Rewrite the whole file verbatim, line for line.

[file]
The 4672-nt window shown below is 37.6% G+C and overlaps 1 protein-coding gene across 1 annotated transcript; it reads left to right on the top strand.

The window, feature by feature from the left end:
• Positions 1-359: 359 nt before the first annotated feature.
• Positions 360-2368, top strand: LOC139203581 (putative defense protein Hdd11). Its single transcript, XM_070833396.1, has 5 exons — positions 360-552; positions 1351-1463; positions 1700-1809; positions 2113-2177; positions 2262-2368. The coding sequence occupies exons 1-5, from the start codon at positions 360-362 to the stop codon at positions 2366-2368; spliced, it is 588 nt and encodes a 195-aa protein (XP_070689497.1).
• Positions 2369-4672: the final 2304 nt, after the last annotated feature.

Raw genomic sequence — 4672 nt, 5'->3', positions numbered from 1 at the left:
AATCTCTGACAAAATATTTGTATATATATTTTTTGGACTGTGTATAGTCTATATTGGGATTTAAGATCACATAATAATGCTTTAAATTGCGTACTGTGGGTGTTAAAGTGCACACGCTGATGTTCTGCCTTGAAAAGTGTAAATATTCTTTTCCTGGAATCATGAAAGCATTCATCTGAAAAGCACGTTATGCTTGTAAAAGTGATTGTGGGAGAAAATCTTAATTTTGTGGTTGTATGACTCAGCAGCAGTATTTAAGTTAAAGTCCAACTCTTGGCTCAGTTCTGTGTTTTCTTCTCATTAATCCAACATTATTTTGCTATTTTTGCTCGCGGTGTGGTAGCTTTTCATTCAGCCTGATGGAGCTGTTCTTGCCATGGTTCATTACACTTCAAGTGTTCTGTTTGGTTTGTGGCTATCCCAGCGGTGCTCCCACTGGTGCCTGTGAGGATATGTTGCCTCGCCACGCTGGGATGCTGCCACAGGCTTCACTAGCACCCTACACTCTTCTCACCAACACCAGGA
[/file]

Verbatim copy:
The 4672-nt window shown below is 37.6% G+C and overlaps 1 protein-coding gene across 1 annotated transcript; it reads left to right on the top strand.

The window, feature by feature from the left end:
• Positions 1-359: 359 nt before the first annotated feature.
• Positions 360-2368, top strand: LOC139203581 (putative defense protein Hdd11). Its single transcript, XM_070833396.1, has 5 exons — positions 360-552; positions 1351-1463; positions 1700-1809; positions 2113-2177; positions 2262-2368. The coding sequence occupies exons 1-5, from the start codon at positions 360-362 to the stop codon at positions 2366-2368; spliced, it is 588 nt and encodes a 195-aa protein (XP_070689497.1).
• Positions 2369-4672: the final 2304 nt, after the last annotated feature.

Raw genomic sequence — 4672 nt, 5'->3', positions numbered from 1 at the left:
AATCTCTGACAAAATATTTGTATATATATTTTTTGGACTGTGTATAGTCTATATTGGGATTTAAGATCACATAATAATGCTTTAAATTGCGTACTGTGGGTGTTAAAGTGCACACGCTGATGTTCTGCCTTGAAAAGTGTAAATATTCTTTTCCTGGAATCATGAAAGCATTCATCTGAAAAGCACGTTATGCTTGTAAAAGTGATTGTGGGAGAAAATCTTAATTTTGTGGTTGTATGACTCAGCAGCAGTATTTAAGTTAAAGTCCAACTCTTGGCTCAGTTCTGTGTTTTCTTCTCATTAATCCAACATTATTTTGCTATTTTTGCTCGCGGTGTGGTAGCTTTTCATTCAGCCTGATGGAGCTGTTCTTGCCATGGTTCATTACACTTCAAGTGTTCTGTTTGGTTTGTGGCTATCCCAGCGGTGCTCCCACTGGTGCCTGTGAGGATATGTTGCCTCGCCACGCTGGGATGCTGCCACAGGCTTCACTAGCACCCTACACTCTTCTCACCAACACCAGGA